This edition of PasswordMaker is a small, lightweight, free (licensed under the LGPL Open Source license), extension for many of the most popular Gecko based web browsers, including: Firefox, SeaMonkey, Mozilla Suite, Flock and Netscape.
It creates unique, secure passwords that are very easy for you, and no one else, to create and use. Nothing is stored anywhere, anytime, so there's nothing to be hacked, lost, or stolen.
Much of the following information is applicable only to the 1.7.x versions of PasswordMaker. If you are using an older version, please upgrade, and then come back here to learn how to take advantage of all of the unique and powerful features PWM has to offer.
First Things First
In order to prevent some of the most common errors - and to save you a lot of confusion and frustration - you are strongly encouraged to read this entire page, along with the FAQ, at least once prior to attempting to use PasswordMaker.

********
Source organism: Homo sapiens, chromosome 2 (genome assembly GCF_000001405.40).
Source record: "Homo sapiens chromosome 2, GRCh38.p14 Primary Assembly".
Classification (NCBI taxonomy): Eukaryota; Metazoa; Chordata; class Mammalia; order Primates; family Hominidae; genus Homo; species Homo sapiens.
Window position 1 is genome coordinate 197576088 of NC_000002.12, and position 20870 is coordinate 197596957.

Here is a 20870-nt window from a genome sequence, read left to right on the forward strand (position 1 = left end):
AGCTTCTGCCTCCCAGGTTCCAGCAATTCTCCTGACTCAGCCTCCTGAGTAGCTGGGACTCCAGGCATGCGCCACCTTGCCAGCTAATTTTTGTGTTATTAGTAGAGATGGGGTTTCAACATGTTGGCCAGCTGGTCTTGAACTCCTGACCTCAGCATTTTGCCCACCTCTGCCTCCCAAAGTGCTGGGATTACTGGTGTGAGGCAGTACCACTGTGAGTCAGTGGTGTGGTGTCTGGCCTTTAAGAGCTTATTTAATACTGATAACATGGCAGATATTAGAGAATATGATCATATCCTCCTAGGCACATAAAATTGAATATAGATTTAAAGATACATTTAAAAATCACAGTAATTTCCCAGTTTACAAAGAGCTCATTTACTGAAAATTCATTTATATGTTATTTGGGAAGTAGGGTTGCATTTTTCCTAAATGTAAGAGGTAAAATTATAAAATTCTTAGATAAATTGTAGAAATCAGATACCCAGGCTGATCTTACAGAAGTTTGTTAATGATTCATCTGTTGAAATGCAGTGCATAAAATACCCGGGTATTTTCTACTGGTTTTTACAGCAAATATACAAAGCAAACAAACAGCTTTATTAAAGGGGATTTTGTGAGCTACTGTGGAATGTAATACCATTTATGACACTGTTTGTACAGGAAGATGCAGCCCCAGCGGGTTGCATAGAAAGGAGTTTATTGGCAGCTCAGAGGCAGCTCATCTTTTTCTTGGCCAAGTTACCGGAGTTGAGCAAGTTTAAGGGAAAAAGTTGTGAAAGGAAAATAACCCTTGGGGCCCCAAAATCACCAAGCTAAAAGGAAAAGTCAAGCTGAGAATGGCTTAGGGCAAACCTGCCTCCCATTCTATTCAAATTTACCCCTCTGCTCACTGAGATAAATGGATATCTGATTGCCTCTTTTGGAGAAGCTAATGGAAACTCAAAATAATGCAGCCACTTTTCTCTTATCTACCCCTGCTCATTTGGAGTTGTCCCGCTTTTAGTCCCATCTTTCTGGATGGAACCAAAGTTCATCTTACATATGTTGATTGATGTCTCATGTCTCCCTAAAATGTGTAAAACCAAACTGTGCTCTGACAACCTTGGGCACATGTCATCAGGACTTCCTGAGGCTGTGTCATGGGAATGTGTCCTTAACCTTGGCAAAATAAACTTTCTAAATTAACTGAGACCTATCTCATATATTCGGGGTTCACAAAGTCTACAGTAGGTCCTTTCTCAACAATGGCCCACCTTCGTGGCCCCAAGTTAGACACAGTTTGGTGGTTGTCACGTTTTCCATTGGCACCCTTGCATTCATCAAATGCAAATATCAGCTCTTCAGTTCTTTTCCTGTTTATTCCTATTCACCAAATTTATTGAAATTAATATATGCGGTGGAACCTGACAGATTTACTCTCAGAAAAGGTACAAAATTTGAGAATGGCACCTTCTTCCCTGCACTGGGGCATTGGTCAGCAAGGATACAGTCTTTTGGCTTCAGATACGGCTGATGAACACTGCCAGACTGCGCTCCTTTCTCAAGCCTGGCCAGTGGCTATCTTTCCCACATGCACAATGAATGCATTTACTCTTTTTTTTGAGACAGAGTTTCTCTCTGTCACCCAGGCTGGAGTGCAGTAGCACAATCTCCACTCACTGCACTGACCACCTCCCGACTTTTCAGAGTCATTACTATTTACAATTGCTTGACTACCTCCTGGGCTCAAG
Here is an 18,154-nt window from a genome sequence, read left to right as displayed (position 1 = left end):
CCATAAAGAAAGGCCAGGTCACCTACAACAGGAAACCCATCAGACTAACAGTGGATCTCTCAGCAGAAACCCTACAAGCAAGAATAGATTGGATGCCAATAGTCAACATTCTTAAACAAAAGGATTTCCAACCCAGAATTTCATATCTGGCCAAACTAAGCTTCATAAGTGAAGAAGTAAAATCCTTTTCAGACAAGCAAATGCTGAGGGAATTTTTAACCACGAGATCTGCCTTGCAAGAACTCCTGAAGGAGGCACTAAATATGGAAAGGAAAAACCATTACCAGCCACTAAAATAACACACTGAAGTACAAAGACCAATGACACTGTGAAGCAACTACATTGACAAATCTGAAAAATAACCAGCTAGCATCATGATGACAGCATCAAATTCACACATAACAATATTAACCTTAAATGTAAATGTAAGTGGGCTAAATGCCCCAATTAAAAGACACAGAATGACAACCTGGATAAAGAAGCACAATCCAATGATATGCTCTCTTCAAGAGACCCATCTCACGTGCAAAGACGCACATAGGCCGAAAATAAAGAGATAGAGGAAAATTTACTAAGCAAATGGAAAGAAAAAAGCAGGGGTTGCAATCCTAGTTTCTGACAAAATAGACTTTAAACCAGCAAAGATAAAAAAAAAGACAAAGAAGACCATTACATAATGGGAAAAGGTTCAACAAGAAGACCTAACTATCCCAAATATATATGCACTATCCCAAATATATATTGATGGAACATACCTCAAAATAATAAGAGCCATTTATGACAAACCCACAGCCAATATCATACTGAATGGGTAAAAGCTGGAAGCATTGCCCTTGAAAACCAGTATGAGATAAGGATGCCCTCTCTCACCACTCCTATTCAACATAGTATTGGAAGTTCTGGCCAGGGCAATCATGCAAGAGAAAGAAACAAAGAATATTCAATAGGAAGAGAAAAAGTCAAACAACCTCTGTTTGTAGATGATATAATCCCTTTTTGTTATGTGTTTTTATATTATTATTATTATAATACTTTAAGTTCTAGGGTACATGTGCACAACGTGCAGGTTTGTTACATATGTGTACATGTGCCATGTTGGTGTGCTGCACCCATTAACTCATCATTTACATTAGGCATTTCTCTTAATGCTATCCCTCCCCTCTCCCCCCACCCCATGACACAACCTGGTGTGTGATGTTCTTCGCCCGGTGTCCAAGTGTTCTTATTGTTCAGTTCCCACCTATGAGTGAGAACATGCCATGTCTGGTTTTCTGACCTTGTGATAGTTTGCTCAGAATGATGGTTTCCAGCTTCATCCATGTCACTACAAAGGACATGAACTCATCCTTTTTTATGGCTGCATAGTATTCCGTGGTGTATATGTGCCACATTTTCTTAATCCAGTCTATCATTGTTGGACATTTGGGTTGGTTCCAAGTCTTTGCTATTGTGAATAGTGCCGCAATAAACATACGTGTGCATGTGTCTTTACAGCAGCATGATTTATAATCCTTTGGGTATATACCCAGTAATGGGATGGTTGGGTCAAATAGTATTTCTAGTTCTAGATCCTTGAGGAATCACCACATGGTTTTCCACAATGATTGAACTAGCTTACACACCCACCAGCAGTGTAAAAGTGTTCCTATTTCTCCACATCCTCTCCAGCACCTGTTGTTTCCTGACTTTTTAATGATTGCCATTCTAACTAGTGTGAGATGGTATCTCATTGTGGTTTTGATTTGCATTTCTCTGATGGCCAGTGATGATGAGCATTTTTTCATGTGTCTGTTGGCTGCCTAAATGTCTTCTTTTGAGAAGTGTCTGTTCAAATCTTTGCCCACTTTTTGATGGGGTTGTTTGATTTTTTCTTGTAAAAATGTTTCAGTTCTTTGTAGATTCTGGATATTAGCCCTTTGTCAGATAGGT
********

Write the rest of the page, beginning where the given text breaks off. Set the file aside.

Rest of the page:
Precautions and Caveats
PasswordMaker has two different 'modes' that it can operate in - Basic, and Advanced.
Using PasswordMaker in Basic mode (using only the Basic Options) is very secure, and is the recommended way to start out, but there are certain things you should understand in order to avoid problems - the most common of which is locking yourself out of one of your online accounts.
With this in mind, it is best to:
- be sure that you have defined an alternate email address for any important accounts, so you will be able to 'reset' or 'recover' your password in the event that you lock yourself out (this is a good thing to do anyway, whether you use PasswordMaker or not)
- practice a few times on a throw away account, like gmail or yahoo - but the first recommendation still applies
- start out using PasswordMaker in Basic mode - but first learn the difference between Basic and Advanced modes so that you will know if/when you need to switch to the Advanced mode
Basic and Advanced Modes - Differences